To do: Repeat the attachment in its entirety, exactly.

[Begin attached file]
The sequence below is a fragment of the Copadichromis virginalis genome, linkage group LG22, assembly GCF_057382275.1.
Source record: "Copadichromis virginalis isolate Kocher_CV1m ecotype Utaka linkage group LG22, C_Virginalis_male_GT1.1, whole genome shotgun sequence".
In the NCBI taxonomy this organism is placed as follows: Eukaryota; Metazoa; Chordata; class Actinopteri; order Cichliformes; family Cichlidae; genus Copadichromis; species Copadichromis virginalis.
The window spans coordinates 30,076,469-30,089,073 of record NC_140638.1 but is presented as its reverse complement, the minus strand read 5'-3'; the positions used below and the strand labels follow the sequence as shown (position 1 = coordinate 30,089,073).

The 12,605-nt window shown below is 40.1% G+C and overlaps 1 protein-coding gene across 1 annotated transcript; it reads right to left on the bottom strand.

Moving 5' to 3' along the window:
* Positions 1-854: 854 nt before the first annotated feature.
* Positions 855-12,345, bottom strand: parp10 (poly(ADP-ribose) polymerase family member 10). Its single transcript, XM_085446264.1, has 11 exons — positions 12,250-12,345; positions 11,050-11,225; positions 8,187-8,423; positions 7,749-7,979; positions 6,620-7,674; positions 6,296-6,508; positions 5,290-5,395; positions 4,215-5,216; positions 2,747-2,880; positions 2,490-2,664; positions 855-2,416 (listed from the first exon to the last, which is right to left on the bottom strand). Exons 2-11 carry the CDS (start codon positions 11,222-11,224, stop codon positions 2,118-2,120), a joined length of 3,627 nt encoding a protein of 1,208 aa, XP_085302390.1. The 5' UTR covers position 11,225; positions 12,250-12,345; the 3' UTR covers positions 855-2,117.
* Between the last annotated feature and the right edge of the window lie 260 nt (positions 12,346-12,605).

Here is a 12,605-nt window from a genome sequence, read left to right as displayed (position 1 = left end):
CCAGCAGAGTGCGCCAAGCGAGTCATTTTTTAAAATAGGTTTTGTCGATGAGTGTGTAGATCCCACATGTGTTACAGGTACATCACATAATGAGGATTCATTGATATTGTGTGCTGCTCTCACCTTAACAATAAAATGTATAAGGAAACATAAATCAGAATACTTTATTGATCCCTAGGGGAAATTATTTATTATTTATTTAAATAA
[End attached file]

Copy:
The sequence below is a fragment of the Copadichromis virginalis genome, linkage group LG22, assembly GCF_057382275.1.
Source record: "Copadichromis virginalis isolate Kocher_CV1m ecotype Utaka linkage group LG22, C_Virginalis_male_GT1.1, whole genome shotgun sequence".
In the NCBI taxonomy this organism is placed as follows: Eukaryota; Metazoa; Chordata; class Actinopteri; order Cichliformes; family Cichlidae; genus Copadichromis; species Copadichromis virginalis.
The window spans coordinates 30,076,469-30,089,073 of record NC_140638.1 but is presented as its reverse complement, the minus strand read 5'-3'; the positions used below and the strand labels follow the sequence as shown (position 1 = coordinate 30,089,073).

The 12,605-nt window shown below is 40.1% G+C and overlaps 1 protein-coding gene across 1 annotated transcript; it reads right to left on the bottom strand.

Moving 5' to 3' along the window:
* Positions 1-854: 854 nt before the first annotated feature.
* Positions 855-12,345, bottom strand: parp10 (poly(ADP-ribose) polymerase family member 10). Its single transcript, XM_085446264.1, has 11 exons — positions 12,250-12,345; positions 11,050-11,225; positions 8,187-8,423; positions 7,749-7,979; positions 6,620-7,674; positions 6,296-6,508; positions 5,290-5,395; positions 4,215-5,216; positions 2,747-2,880; positions 2,490-2,664; positions 855-2,416 (listed from the first exon to the last, which is right to left on the bottom strand). Exons 2-11 carry the CDS (start codon positions 11,222-11,224, stop codon positions 2,118-2,120), a joined length of 3,627 nt encoding a protein of 1,208 aa, XP_085302390.1. The 5' UTR covers position 11,225; positions 12,250-12,345; the 3' UTR covers positions 855-2,117.
* Between the last annotated feature and the right edge of the window lie 260 nt (positions 12,346-12,605).

Here is a 12,605-nt window from a genome sequence, read left to right as displayed (position 1 = left end):
CCAGCAGAGTGCGCCAAGCGAGTCATTTTTTAAAATAGGTTTTGTCGATGAGTGTGTAGATCCCACATGTGTTACAGGTACATCACATAATGAGGATTCATTGATATTGTGTGCTGCTCTCACCTTAACAATAAAATGTATAAGGAAACATAAATCAGAATACTTTATTGATCCCTAGGGGAAATTATTTATTATTTATTTAAATAA